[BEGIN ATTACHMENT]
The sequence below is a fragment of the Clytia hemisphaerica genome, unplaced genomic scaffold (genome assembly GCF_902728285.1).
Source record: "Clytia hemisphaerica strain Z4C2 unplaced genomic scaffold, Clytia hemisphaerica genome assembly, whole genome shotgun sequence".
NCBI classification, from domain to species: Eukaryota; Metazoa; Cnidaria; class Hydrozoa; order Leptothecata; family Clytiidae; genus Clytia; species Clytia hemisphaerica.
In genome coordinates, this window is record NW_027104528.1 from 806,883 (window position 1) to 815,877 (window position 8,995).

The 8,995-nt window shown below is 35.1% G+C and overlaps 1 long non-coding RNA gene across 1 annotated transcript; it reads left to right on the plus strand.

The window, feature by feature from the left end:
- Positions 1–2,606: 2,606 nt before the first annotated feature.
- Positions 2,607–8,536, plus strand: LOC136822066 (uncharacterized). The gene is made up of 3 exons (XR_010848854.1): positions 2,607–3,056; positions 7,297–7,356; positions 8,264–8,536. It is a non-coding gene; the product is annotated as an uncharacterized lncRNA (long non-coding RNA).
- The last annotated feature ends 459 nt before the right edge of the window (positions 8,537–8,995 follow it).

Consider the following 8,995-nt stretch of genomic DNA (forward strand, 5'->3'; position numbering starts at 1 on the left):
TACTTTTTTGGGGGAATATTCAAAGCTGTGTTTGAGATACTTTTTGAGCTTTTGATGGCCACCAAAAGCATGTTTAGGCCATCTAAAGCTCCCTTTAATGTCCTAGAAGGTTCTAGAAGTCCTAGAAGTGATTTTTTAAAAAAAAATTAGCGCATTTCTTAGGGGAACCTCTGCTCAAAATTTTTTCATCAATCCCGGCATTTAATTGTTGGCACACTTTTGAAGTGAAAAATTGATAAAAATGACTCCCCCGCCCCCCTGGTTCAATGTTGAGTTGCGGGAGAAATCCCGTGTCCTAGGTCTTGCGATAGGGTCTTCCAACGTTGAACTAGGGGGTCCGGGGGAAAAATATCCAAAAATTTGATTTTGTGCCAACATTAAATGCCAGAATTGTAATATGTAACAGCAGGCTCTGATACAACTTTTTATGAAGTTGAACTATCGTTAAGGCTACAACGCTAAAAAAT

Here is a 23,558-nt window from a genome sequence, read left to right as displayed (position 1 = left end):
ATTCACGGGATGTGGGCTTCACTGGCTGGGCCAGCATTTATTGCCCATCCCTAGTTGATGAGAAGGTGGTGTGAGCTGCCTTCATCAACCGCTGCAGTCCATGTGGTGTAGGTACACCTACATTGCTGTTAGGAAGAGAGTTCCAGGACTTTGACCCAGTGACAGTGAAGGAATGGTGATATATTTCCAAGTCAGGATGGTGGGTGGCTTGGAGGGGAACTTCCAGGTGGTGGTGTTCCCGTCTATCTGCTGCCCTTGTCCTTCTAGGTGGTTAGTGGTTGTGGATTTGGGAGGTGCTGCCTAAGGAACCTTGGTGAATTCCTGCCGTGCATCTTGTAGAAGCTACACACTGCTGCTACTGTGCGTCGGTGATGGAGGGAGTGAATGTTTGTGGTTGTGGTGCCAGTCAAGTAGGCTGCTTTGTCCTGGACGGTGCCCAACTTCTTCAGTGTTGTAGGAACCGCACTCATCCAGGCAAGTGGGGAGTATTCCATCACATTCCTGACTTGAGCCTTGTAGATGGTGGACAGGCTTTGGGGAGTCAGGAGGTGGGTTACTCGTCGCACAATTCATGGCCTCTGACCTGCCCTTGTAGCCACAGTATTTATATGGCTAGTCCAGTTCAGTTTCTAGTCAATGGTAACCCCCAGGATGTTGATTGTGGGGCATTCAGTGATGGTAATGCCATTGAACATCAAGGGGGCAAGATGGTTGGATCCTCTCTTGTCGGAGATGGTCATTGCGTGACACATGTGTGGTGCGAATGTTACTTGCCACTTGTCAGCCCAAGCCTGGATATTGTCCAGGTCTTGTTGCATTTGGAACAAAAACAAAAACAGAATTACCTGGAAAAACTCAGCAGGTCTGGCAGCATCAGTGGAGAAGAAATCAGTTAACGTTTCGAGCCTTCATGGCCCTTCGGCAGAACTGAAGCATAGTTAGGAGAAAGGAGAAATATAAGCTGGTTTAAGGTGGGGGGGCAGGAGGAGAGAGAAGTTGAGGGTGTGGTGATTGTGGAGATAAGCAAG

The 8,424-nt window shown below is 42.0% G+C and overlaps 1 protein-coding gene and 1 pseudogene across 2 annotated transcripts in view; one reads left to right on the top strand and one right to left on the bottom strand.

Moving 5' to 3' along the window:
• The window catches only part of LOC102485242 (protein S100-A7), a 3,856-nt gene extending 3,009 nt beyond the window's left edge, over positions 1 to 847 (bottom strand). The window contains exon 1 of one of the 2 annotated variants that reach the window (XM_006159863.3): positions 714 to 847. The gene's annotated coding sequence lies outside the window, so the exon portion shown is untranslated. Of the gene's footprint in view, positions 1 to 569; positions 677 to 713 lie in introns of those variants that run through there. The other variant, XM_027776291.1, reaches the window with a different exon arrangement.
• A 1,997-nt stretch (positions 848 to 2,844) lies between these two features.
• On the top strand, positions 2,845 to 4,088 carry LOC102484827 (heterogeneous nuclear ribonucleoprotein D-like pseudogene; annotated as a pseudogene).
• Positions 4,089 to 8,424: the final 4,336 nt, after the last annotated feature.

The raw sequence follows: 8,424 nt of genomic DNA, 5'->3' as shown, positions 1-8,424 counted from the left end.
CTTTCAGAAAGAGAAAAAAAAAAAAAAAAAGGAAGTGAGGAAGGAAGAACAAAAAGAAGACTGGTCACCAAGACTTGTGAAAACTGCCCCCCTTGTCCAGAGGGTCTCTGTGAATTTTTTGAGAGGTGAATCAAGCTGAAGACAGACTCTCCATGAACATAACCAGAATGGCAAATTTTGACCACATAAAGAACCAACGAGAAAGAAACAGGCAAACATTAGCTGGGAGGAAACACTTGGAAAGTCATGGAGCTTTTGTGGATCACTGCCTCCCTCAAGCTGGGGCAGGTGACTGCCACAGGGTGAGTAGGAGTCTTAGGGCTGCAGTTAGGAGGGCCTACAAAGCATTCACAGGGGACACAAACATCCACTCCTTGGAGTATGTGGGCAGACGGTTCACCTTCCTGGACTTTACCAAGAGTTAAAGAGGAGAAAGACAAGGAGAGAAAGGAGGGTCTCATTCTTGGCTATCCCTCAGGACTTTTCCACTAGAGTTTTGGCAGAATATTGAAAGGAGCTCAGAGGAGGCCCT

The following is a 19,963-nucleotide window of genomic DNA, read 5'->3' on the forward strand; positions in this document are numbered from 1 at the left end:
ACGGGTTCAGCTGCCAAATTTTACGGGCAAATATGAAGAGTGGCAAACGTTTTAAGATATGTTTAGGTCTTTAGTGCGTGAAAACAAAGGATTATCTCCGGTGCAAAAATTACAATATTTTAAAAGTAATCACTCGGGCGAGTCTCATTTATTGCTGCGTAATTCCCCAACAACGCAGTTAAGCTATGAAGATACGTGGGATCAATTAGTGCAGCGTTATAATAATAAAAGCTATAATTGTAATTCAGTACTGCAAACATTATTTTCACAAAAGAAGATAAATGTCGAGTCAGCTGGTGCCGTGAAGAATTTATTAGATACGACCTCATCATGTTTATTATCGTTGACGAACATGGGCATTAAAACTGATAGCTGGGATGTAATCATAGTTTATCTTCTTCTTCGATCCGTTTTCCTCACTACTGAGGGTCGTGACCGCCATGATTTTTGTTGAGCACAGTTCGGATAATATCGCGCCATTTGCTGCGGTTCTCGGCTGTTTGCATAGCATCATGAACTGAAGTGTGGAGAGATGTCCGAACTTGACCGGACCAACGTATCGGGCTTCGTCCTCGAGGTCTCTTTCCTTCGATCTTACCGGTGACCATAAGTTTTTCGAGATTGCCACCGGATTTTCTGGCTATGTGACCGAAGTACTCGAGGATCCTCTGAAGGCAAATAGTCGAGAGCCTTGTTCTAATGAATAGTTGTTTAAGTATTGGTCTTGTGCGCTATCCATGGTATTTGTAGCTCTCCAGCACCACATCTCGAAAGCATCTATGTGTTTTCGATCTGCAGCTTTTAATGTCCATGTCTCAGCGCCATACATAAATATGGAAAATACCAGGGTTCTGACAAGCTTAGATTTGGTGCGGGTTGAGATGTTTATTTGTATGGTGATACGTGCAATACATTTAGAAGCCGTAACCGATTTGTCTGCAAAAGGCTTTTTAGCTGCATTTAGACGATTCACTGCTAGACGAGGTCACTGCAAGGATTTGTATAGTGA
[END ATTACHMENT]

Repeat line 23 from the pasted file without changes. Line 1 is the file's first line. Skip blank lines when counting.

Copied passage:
ACGGGTTCAGCTGCCAAATTTTACGGGCAAATATGAAGAGTGGCAAACGTTTTAAGATATGTTTAGGTCTTTAGTGCGTGAAAACAAAGGATTATCTCCGGTGCAAAAATTACAATATTTTAAAAGTAATCACTCGGGCGAGTCTCATTTATTGCTGCGTAATTCCCCAACAACGCAGTTAAGCTATGAAGATACGTGGGATCAATTAGTGCAGCGTTATAATAATAAAAGCTATAATTGTAATTCAGTACTGCAAACATTATTTTCACAAAAGAAGATAAATGTCGAGTCAGCTGGTGCCGTGAAGAATTTATTAGATACGACCTCATCATGTTTATTATCGTTGACGAACATGGGCATTAAAACTGATAGCTGGGATGTAATCATAGTTTATCTTCTTCTTCGATCCGTTTTCCTCACTACTGAGGGTCGTGACCGCCATGATTTTTGTTGAGCACAGTTCGGATAATATCGCGCCATTTGCTGCGGTTCTCGGCTGTTTGCATAGCATCATGAACTGAAGTGTGGAGAGATGTCCGAACTTGACCGGACCAACGTATCGGGCTTCGTCCTCGAGGTCTCTTTCCTTCGATCTTACCGGTGACCATAAGTTTTTCGAGATTGCCACCGGATTTTCTGGCTATGTGACCGAAGTACTCGAGGATCCTCTGAAGGCAAATAGTCGAGAGCCTTGTTCTAATGAATAGTTGTTTAAGTATTGGTCTTGTGCGCTATCCATGGTATTTGTAGCTCTCCAGCACCACATCTCGAAAGCATCTATGTGTTTTCGATCTGCAGCTTTTAATGTCCATGTCTCAGCGCCATACATAAATATGGAAAATACCAGGGTTCTGACAAGCTTAGATTTGGTGCGGGTTGAGATGTTTATTTGTATGGTGATACGTGCAATACATTTAGAAGCCGTAACCGATTTGTCTGCAAAAGGCTTTTTAGCTGCATTTAGACGATTCACTGCTAGACGAGGTCACTGCAAGGATTTGTATAGTGA